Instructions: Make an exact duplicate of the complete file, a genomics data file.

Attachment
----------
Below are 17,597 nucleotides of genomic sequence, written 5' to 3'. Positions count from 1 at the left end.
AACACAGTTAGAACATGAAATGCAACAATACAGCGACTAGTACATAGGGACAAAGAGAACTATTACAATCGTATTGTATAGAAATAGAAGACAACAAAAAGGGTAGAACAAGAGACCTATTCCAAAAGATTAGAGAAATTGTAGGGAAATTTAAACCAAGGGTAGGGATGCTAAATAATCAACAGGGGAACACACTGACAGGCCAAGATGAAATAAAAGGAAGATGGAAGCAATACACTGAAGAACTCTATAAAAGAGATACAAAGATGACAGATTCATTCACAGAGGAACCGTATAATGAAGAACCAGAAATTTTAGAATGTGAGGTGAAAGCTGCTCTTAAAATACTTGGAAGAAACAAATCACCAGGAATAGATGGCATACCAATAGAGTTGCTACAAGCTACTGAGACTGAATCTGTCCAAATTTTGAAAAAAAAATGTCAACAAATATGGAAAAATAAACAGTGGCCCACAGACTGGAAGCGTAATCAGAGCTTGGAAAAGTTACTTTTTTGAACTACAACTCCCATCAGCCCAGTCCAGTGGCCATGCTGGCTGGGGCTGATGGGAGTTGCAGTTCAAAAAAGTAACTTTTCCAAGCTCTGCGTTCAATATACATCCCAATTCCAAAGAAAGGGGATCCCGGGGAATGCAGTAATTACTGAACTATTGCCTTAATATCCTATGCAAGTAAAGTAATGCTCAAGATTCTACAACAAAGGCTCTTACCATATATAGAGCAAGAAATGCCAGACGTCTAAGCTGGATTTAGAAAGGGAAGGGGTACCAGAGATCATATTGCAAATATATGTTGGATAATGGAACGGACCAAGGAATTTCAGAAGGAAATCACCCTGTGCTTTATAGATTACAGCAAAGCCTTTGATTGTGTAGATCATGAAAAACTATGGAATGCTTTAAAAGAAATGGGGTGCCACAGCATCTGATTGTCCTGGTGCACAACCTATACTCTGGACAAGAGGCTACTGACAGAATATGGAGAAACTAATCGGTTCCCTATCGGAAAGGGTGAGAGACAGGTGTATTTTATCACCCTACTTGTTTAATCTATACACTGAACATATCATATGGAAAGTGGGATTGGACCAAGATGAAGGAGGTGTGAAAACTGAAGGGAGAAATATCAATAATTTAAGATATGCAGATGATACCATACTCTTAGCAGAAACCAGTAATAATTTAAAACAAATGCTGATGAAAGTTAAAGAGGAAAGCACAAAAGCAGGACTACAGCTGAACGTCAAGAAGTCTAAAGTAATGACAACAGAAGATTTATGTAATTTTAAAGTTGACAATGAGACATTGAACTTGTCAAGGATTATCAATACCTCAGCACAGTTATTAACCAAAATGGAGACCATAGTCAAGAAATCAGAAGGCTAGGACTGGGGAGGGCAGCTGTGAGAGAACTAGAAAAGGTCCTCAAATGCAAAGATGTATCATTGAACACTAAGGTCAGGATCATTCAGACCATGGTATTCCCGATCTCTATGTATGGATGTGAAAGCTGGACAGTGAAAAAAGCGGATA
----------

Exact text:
Below are 17,597 nucleotides of genomic sequence, written 5' to 3'. Positions count from 1 at the left end.
AACACAGTTAGAACATGAAATGCAACAATACAGCGACTAGTACATAGGGACAAAGAGAACTATTACAATCGTATTGTATAGAAATAGAAGACAACAAAAAGGGTAGAACAAGAGACCTATTCCAAAAGATTAGAGAAATTGTAGGGAAATTTAAACCAAGGGTAGGGATGCTAAATAATCAACAGGGGAACACACTGACAGGCCAAGATGAAATAAAAGGAAGATGGAAGCAATACACTGAAGAACTCTATAAAAGAGATACAAAGATGACAGATTCATTCACAGAGGAACCGTATAATGAAGAACCAGAAATTTTAGAATGTGAGGTGAAAGCTGCTCTTAAAATACTTGGAAGAAACAAATCACCAGGAATAGATGGCATACCAATAGAGTTGCTACAAGCTACTGAGACTGAATCTGTCCAAATTTTGAAAAAAAAATGTCAACAAATATGGAAAAATAAACAGTGGCCCACAGACTGGAAGCGTAATCAGAGCTTGGAAAAGTTACTTTTTTGAACTACAACTCCCATCAGCCCAGTCCAGTGGCCATGCTGGCTGGGGCTGATGGGAGTTGCAGTTCAAAAAAGTAACTTTTCCAAGCTCTGCGTTCAATATACATCCCAATTCCAAAGAAAGGGGATCCCGGGGAATGCAGTAATTACTGAACTATTGCCTTAATATCCTATGCAAGTAAAGTAATGCTCAAGATTCTACAACAAAGGCTCTTACCATATATAGAGCAAGAAATGCCAGACGTCTAAGCTGGATTTAGAAAGGGAAGGGGTACCAGAGATCATATTGCAAATATATGTTGGATAATGGAACGGACCAAGGAATTTCAGAAGGAAATCACCCTGTGCTTTATAGATTACAGCAAAGCCTTTGATTGTGTAGATCATGAAAAACTATGGAATGCTTTAAAAGAAATGGGGTGCCACAGCATCTGATTGTCCTGGTGCACAACCTATACTCTGGACAAGAGGCTACTGACAGAATATGGAGAAACTAATCGGTTCCCTATCGGAAAGGGTGAGAGACAGGTGTATTTTATCACCCTACTTGTTTAATCTATACACTGAACATATCATATGGAAAGTGGGATTGGACCAAGATGAAGGAGGTGTGAAAACTGAAGGGAGAAATATCAATAATTTAAGATATGCAGATGATACCATACTCTTAGCAGAAACCAGTAATAATTTAAAACAAATGCTGATGAAAGTTAAAGAGGAAAGCACAAAAGCAGGACTACAGCTGAACGTCAAGAAGTCTAAAGTAATGACAACAGAAGATTTATGTAATTTTAAAGTTGACAATGAGACATTGAACTTGTCAAGGATTATCAATACCTCAGCACAGTTATTAACCAAAATGGAGACCATAGTCAAGAAATCAGAAGGCTAGGACTGGGGAGGGCAGCTGTGAGAGAACTAGAAAAGGTCCTCAAATGCAAAGATGTATCATTGAACACTAAGGTCAGGATCATTCAGACCATGGTATTCCCGATCTCTATGTATGGATGTGAAAGCTGGACAGTGAAAAAAGCGGATA